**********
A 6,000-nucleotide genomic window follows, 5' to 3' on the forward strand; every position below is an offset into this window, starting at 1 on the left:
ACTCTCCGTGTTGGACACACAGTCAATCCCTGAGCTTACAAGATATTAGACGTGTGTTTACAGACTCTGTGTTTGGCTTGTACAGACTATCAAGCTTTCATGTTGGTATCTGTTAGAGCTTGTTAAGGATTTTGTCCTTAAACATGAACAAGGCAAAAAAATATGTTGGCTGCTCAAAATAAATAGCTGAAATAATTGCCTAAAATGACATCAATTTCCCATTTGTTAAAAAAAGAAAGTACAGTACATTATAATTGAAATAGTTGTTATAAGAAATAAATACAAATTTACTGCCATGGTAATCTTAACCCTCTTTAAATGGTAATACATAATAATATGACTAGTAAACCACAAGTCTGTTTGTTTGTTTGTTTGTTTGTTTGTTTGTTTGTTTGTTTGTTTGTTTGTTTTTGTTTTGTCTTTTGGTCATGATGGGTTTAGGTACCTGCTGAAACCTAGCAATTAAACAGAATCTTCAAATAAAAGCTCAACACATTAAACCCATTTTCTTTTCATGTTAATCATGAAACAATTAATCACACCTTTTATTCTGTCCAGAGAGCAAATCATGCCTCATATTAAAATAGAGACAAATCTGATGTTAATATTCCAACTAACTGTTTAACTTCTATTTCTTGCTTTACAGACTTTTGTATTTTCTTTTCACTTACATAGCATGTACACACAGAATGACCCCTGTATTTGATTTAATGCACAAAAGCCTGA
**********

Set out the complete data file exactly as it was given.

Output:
A 6,000-nucleotide genomic window follows, 5' to 3' on the forward strand; every position below is an offset into this window, starting at 1 on the left:
ACTCTCCGTGTTGGACACACAGTCAATCCCTGAGCTTACAAGATATTAGACGTGTGTTTACAGACTCTGTGTTTGGCTTGTACAGACTATCAAGCTTTCATGTTGGTATCTGTTAGAGCTTGTTAAGGATTTTGTCCTTAAACATGAACAAGGCAAAAAAATATGTTGGCTGCTCAAAATAAATAGCTGAAATAATTGCCTAAAATGACATCAATTTCCCATTTGTTAAAAAAAGAAAGTACAGTACATTATAATTGAAATAGTTGTTATAAGAAATAAATACAAATTTACTGCCATGGTAATCTTAACCCTCTTTAAATGGTAATACATAATAATATGACTAGTAAACCACAAGTCTGTTTGTTTGTTTGTTTGTTTGTTTGTTTGTTTGTTTGTTTGTTTGTTTGTTTTTGTTTTGTCTTTTGGTCATGATGGGTTTAGGTACCTGCTGAAACCTAGCAATTAAACAGAATCTTCAAATAAAAGCTCAACACATTAAACCCATTTTCTTTTCATGTTAATCATGAAACAATTAATCACACCTTTTATTCTGTCCAGAGAGCAAATCATGCCTCATATTAAAATAGAGACAAATCTGATGTTAATATTCCAACTAACTGTTTAACTTCTATTTCTTGCTTTACAGACTTTTGTATTTTCTTTTCACTTACATAGCATGTACACACAGAATGACCCCTGTATTTGATTTAATGCACAAAAGCCTGA